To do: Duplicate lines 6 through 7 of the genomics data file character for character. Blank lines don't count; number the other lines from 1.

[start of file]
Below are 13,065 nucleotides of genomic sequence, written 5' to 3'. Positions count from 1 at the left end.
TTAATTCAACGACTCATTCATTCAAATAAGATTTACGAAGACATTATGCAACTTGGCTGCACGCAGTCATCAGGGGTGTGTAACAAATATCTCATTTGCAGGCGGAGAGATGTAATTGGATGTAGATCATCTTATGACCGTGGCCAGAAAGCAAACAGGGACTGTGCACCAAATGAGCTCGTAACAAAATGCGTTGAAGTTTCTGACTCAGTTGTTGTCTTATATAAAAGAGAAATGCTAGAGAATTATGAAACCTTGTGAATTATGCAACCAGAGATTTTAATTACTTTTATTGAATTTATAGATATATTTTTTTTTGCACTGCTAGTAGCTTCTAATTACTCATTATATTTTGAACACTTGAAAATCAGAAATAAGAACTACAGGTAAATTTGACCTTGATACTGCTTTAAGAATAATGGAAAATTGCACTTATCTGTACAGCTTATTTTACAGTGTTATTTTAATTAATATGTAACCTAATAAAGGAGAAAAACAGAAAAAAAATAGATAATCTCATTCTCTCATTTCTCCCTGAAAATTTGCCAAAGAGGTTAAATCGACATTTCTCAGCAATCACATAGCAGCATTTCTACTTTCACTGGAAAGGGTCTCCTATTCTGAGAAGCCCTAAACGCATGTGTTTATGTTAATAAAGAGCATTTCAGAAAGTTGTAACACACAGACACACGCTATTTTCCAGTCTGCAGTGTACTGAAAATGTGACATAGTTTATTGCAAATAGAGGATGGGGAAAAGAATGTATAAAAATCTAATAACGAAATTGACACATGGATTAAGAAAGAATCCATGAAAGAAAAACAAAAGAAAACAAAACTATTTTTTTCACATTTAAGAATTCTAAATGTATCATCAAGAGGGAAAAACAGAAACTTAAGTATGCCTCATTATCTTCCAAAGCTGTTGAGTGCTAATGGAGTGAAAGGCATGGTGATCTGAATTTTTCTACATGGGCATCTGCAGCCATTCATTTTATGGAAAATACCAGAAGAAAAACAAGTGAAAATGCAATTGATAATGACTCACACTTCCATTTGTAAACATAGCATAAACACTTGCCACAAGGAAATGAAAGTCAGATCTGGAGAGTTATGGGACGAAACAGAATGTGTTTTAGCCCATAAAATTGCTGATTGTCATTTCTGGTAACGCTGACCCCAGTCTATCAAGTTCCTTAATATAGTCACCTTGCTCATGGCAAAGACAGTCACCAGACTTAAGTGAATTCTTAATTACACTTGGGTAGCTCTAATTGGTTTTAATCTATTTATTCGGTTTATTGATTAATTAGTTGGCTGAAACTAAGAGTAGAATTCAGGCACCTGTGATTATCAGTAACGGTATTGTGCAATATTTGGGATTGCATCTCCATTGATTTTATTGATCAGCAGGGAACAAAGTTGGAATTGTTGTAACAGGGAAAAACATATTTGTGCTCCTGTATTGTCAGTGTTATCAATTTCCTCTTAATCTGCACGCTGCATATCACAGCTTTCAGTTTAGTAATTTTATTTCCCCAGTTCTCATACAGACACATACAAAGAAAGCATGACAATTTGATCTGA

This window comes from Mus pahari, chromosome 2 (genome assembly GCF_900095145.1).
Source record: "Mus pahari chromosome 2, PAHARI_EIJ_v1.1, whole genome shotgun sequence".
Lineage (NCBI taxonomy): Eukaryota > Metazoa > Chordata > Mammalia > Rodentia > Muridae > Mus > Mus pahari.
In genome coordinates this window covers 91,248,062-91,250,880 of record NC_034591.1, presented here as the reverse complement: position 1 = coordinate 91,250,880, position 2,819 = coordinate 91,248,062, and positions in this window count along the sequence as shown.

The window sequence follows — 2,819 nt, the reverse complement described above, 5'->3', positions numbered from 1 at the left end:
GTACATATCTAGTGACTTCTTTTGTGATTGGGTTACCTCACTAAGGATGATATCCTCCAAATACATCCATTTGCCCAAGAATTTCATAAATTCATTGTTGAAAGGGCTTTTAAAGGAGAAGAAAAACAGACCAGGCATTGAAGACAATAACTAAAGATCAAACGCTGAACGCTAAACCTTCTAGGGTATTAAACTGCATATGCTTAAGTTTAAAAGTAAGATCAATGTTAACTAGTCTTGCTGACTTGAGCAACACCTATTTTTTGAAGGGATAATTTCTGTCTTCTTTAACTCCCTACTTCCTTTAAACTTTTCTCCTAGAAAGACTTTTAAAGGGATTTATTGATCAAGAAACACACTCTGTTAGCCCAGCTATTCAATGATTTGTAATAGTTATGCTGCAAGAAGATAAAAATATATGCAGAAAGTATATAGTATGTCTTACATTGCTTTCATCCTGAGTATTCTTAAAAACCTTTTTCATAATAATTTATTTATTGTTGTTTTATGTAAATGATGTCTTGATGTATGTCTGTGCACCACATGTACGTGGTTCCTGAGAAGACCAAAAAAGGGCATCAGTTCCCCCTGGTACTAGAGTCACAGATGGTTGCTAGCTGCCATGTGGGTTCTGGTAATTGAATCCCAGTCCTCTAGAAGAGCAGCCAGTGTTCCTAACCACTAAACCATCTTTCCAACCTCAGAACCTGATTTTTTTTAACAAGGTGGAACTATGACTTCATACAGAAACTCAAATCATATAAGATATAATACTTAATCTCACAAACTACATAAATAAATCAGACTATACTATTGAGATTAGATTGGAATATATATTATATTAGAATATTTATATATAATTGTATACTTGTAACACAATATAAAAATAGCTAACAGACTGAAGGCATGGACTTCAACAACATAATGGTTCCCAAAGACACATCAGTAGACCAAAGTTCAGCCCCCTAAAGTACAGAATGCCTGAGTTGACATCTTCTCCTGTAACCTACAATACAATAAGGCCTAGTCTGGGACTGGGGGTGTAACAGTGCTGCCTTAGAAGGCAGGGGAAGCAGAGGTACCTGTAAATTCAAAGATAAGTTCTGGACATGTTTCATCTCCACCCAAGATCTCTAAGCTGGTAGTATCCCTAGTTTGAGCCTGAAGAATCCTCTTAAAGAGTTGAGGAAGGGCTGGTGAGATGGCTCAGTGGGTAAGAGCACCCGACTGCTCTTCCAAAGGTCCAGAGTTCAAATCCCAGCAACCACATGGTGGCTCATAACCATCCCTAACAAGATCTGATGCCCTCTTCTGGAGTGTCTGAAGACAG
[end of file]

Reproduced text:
In genome coordinates this window covers 91,248,062-91,250,880 of record NC_034591.1, presented here as the reverse complement: position 1 = coordinate 91,250,880, position 2,819 = coordinate 91,248,062, and positions in this window count along the sequence as shown.

The window sequence follows — 2,819 nt, the reverse complement described above, 5'->3', positions numbered from 1 at the left end: